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|It has been suggested that Annulus fibrosus disci intervertebralis be merged into this article. (Discuss) Proposed since March 2014.|
Intervertebral discs (or intervertebral fibrocartilage) lie between adjacent vertebrae in the spine. Each disc forms a fibrocartilaginous joint to allow slight movement of the vertebrae, and acts as a ligament to hold the vertebrae together. Their role as shock absorbers is crucial.
Discs consist of an outer fibrous ring, the anulus fibrosus, which surrounds an inner gel-like centre, the nucleus pulposus. The anulus fibrosus consists of several layers of fibrocartilage. The strong annular fibers contain the nucleus pulposus and distribute pressure evenly across the disc. The nucleus pulposus contains loose fibers suspended in a mucoprotein gel. The nucleus of the disc acts as a shock absorber, absorbing the impact of the body's activities and keeping the two vertebrae separated. A prolapsed disc can happen when the gel-like material of the nucleus pulposus is forced out of the surrounding anulus fibrosus which can put pressure on the nerve located near the disc. This can give the symptoms of sciatica if it impinges on the roots of the sciatic nerve.
There is one disc between each pair of vertebrae, except for the first cervical segment, the atlas. The atlas is a ring around the roughly cone-shaped extension of the axis (second cervical segment). The axis acts as a post around which the atlas can rotate, allowing the neck to swivel. There are 23 discs in the human spine: 6 in the neck (cervical region), 12 in the middle back (thoracic region), and 5 in the lower back (lumbar region). For example, the disc between the fifth and sixth cervical vertabrae is designated "C5-6".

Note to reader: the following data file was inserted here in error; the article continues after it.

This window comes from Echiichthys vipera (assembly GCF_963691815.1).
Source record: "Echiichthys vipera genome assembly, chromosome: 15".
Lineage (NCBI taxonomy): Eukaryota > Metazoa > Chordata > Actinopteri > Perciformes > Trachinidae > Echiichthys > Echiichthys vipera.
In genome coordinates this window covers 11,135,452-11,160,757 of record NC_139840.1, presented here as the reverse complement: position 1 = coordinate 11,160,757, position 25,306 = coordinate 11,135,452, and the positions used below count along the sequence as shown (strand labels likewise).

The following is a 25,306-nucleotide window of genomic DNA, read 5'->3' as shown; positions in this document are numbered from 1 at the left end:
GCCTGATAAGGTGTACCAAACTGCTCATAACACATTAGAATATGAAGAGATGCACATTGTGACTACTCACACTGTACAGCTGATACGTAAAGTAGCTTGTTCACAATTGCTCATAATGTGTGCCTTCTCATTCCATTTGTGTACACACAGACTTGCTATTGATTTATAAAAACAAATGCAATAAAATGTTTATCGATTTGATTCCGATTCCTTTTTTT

During development and at birth, vertebral discs have some vascular supply to the cartilage end plates and the anulus fibrosus. These quickly deteriorate leaving almost no direct blood supply in healthy adults.
Before age 40 approximately 25% of people show evidence of disc degeneration at one or more levels. Beyond age 40, more than 60% of people show evidence of disc degeneration at one or more levels on a MRI.
One effect of aging and disc degeneration is the nucleus pulposus begins to dehydrate and the concentration of proteoglycans in the matrix decreases, thus limiting the ability of the disc to absorb shock. This general shrinking of disc size is partially responsible for the common decrease in height as humans age. The annulus fibrosus also becomes weaker with age and has an increased risk of tearing. In addition, the cartilage end plates begin thinning, fissures begin to form, and there is sclerosis of the subchondral bone.
While this may not cause pain in some people, in others one or both of these may cause chronic pain. Other spinal disorders can affect the morphology of intervertebral discs. For example, patients with scoliosis commonly have calcium deposits (ectopic calcification) in the cartilage end plate and sometimes in the disc itself. Herniate discs are also found to have a higher degree of cellular senescence than non-herniated discs.
The intervertebral disc space is typically defined on an X-ray photograph as the space between adjacent vertebrae. In healthy patients, this corresponds to the size of the intervertebral disc. The size of the space can be altered in pathological conditions such as discitis (infection of the intervertebral disc).
This article uses anatomical terminology; for an overview, see anatomical terminology.
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